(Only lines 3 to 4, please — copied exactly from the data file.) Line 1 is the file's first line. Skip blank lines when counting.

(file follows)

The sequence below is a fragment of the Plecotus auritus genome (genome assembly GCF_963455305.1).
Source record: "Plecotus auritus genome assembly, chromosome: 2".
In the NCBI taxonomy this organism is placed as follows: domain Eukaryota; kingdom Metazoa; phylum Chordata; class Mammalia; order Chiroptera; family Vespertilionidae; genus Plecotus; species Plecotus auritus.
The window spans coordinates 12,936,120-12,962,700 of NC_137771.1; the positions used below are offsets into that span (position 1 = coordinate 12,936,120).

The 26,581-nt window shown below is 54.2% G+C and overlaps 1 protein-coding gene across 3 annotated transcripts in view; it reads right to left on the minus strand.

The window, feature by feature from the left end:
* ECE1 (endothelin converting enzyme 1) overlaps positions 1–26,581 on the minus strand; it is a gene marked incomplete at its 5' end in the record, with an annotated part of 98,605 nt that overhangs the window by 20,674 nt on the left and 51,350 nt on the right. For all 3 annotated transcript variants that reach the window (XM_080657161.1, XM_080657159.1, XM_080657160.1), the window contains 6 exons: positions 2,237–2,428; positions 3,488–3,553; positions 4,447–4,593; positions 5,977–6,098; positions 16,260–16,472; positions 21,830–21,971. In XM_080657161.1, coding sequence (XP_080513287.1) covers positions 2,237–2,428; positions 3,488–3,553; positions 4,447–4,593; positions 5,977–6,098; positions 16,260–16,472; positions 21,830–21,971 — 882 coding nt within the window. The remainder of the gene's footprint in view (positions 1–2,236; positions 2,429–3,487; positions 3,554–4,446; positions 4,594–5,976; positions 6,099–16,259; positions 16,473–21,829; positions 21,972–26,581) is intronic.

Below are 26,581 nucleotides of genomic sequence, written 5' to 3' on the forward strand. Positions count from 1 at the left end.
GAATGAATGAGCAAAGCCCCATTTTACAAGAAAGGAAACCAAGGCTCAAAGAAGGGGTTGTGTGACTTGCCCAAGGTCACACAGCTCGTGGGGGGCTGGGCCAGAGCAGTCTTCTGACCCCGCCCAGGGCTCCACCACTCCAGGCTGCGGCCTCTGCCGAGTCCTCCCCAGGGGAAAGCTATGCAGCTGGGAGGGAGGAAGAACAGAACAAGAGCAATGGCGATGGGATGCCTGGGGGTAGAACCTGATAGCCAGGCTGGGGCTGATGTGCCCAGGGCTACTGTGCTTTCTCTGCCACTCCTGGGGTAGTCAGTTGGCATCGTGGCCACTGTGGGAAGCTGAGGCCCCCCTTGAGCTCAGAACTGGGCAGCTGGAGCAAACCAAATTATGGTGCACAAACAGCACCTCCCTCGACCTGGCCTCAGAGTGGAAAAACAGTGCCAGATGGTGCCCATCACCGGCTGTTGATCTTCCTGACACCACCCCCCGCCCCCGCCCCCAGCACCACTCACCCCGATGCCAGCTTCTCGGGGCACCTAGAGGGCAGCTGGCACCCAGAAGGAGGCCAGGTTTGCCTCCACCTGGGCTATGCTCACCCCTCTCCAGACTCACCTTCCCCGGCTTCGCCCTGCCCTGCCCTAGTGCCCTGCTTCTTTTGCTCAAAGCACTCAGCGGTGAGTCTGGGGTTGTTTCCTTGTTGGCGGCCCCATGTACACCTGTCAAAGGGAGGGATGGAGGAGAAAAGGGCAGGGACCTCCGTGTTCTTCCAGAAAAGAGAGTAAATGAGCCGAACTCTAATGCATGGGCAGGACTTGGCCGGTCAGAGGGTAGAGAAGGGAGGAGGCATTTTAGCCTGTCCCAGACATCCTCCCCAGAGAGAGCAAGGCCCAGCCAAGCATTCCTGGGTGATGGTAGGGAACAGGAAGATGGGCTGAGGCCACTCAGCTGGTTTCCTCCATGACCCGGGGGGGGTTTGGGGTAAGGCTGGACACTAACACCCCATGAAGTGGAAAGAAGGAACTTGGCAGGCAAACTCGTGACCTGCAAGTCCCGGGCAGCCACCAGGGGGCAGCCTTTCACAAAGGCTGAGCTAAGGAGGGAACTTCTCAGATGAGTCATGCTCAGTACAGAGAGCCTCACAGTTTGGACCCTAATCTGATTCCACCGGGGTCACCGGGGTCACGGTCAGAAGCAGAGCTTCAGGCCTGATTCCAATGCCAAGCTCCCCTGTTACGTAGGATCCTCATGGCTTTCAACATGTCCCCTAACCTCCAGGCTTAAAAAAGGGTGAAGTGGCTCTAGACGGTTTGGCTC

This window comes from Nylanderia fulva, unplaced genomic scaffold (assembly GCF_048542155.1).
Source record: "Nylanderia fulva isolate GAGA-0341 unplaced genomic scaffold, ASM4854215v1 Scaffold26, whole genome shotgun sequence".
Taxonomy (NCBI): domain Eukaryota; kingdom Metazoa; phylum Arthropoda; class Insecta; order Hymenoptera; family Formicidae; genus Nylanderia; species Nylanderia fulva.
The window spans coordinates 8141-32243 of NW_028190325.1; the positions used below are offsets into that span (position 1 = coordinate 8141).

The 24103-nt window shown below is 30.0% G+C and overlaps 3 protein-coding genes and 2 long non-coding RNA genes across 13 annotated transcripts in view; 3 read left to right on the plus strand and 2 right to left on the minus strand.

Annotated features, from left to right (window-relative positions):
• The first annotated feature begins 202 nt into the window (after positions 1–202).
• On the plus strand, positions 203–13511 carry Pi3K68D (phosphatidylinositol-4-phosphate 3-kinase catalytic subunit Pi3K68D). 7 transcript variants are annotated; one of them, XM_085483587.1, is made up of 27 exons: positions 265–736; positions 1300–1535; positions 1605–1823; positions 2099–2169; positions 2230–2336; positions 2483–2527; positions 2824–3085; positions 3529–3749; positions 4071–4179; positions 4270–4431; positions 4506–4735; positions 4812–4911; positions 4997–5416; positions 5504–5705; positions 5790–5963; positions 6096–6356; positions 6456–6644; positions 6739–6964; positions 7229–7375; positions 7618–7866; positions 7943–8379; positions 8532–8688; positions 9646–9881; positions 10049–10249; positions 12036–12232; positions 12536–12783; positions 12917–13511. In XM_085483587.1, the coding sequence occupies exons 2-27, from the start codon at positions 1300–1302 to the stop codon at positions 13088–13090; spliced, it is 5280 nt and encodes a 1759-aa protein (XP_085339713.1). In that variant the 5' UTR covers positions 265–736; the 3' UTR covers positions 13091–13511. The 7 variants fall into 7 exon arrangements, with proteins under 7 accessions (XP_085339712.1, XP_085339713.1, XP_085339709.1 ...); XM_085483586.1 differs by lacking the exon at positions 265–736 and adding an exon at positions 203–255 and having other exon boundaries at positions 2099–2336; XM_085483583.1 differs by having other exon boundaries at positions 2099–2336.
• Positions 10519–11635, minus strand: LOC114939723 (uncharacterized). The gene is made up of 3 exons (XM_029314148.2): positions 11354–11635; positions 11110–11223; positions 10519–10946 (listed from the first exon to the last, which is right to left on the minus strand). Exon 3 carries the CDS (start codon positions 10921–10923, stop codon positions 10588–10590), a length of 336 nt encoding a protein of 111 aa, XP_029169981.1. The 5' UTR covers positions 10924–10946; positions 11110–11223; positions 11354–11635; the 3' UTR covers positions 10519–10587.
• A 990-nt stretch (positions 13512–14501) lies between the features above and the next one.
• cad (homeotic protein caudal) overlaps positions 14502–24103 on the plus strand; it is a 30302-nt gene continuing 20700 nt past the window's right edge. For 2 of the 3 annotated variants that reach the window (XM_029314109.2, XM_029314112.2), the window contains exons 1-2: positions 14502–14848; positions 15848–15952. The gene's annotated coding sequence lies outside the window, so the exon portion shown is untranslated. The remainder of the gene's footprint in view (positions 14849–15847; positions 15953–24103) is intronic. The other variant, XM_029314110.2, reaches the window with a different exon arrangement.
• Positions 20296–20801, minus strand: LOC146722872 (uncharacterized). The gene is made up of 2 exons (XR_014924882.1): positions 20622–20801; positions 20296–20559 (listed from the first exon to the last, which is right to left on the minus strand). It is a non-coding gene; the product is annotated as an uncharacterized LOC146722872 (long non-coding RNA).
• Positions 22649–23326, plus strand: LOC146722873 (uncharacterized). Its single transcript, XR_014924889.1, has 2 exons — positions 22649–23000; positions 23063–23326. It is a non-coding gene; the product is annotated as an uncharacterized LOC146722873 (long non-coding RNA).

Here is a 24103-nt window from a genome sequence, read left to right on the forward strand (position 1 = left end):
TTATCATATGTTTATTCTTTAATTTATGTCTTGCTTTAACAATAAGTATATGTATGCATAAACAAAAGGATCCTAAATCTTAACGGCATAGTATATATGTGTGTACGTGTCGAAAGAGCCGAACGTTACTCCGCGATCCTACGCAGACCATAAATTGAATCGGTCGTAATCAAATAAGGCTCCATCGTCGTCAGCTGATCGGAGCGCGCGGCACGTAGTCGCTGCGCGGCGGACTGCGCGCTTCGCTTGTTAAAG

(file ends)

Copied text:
In the NCBI taxonomy this organism is placed as follows: domain Eukaryota; kingdom Metazoa; phylum Chordata; class Mammalia; order Chiroptera; family Vespertilionidae; genus Plecotus; species Plecotus auritus.
The window spans coordinates 12,936,120-12,962,700 of NC_137771.1; the positions used below are offsets into that span (position 1 = coordinate 12,936,120).